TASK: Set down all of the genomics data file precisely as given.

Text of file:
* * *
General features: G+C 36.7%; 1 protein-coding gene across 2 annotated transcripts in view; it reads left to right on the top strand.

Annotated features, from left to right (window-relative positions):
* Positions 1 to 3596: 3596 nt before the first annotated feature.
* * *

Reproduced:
General features: G+C 36.7%; 1 protein-coding gene across 2 annotated transcripts in view; it reads left to right on the top strand.

Annotated features, from left to right (window-relative positions):
* Positions 1 to 3596: 3596 nt before the first annotated feature.